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Spiritual Annunciation to Zachariah
orthodox church

Annunciation to Zachariah

This week’s theme shows how special and significant is the birth of John the Baptist — announced in the temple to the boy’s father, a priest. But it also has lessons for us as disciples. Zechariah certainly lives his life to follow the God he loved, but his faith falters. What can we learn from his faith that we can apply to our own? The story begins carefully placed in geography and time. Luke relates this not as a timeless legend, but as an historical event.

“In the time of Herod king of Judea there was a priest named Zechariah, who belonged to the priestly division of Abijah; his wife Elizabeth was also a descendant of Aaron. Both of them were upright in the sight of God, observing all the Lord’s commandments and regulations blamelessly. But they had no children, because Elizabeth was barren; and they were both well along in years.” (1:5-7)

We meet Zechariah and his wife Elizabeth, an elderly, childless couple. According to Mosaic law, priests weren’t required to marry a wife from the Tribe of Levi (Leviticus 21:7, 13-15), but for a priest to have a wife from Levi’s tribe was considered a twofold honor. Religious workers in Israel were divided into two groups, priests and Levites. All were descended from the Tribe of Levi, but, additionally, the priests were descendants of Moses’ brother Aaron. Priests were set apart for a special ministry in the Temple with regard to the worship of God that took place there.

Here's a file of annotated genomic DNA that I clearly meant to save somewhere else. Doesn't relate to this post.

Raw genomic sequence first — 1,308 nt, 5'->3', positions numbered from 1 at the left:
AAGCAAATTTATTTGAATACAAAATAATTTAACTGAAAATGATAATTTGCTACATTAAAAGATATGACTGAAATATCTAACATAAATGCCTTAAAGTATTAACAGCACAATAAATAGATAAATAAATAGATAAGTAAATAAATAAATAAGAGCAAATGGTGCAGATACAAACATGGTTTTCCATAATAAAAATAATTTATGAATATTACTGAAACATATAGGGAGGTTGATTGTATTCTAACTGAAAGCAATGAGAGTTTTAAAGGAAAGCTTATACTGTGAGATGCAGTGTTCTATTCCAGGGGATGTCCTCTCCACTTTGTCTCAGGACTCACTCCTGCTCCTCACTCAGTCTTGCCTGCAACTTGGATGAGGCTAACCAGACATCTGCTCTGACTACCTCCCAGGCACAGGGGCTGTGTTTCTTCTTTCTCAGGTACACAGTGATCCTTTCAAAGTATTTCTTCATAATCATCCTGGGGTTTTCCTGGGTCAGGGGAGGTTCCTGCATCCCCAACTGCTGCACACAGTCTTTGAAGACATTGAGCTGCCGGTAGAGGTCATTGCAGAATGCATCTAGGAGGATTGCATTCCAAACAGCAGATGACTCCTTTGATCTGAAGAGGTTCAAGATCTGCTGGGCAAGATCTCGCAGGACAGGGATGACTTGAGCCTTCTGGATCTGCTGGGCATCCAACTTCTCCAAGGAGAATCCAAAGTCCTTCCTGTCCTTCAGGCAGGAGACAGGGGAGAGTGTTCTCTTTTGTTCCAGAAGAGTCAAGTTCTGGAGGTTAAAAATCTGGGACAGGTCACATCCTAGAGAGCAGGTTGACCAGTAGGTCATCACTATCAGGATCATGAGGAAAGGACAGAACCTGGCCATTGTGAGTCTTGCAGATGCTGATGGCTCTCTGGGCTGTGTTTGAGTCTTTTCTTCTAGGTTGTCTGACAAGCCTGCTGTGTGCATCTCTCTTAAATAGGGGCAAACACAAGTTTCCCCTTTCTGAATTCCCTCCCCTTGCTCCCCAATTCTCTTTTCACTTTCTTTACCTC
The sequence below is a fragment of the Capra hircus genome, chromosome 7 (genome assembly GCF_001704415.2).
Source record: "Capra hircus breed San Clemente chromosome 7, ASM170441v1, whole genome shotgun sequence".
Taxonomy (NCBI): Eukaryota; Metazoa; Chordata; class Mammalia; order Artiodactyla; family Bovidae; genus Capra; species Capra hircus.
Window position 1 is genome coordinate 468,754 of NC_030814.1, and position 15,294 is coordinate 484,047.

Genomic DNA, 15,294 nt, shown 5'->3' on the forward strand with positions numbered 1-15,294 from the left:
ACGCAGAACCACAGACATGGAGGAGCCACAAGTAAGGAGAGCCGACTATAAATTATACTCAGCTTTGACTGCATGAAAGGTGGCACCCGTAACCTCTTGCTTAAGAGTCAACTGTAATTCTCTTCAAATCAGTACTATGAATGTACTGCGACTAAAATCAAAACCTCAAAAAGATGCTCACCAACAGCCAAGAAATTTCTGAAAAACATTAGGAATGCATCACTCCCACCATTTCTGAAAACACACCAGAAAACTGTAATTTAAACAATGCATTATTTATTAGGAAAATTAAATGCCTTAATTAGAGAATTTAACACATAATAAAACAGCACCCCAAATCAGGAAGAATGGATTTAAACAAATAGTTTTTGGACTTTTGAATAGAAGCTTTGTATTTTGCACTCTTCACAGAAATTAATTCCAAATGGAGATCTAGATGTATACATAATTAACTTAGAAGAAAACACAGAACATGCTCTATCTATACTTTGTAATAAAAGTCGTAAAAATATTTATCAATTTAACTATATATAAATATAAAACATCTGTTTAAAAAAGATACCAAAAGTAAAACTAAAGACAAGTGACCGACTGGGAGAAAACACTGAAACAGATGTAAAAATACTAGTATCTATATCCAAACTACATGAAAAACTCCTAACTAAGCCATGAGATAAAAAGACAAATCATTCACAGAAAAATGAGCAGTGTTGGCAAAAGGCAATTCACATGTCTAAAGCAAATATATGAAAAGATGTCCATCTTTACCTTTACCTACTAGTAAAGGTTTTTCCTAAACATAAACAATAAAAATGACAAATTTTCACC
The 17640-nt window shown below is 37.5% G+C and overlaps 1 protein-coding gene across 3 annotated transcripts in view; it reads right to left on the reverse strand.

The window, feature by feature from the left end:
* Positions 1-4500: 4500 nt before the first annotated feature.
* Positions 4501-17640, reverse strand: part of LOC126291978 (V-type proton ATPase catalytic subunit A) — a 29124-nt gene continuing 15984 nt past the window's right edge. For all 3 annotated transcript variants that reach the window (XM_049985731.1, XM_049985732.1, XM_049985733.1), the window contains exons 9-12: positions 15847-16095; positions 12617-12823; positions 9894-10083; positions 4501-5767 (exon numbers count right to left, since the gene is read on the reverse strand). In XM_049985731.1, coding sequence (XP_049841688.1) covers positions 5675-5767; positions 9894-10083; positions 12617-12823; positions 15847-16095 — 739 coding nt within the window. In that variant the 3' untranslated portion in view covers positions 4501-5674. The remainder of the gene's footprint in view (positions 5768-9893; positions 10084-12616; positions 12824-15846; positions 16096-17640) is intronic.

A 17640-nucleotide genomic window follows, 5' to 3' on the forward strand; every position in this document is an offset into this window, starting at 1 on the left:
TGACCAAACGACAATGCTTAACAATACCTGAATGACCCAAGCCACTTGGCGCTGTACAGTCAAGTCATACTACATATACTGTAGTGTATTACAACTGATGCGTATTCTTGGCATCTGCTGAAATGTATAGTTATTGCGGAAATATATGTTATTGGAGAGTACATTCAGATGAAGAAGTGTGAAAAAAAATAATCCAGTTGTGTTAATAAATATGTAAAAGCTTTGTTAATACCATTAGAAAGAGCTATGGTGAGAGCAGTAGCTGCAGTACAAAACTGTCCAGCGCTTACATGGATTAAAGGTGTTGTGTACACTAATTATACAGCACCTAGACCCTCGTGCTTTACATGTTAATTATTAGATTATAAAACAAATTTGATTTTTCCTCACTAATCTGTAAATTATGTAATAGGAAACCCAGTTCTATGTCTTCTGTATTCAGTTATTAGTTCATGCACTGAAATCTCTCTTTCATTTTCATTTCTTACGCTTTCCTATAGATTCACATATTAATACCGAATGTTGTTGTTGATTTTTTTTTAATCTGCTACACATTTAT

This day, Zechariah is “chosen by lot” to go inside the temple and burn incense on the Altar of Incense in the Holy Place. It was at that point that an angel of the Lord did indeed enter the Holy Place.

What a contrast with Mary, who when the birth of Jesus is announced, doesn’t respond with “How can this happen?” like Zechariah, but “How will this happen?” and, “I am the handmaiden of the Lord. May it be to me as you have said” (1:34, 38).

What can you do to nurture an attitude of faith, of belief, of spiritual sensitivity and openness? I think it begins with humility, repentance, and prayer. When you see unbelief in yourself, don’t excuse it, but be ashamed and ask God’s forgiveness. We are disciples on a journey with Jesus. Even if we have some rough areas in our lives, as we walk with Jesus, he would refine us to be worthy disciples. God can make a wonderful disciple out of an old, set in-his-ways priest and an impulsive fisherman. What can he do for you? – H.E. Mor Theethose (Titus) Yeldho, Archbishop

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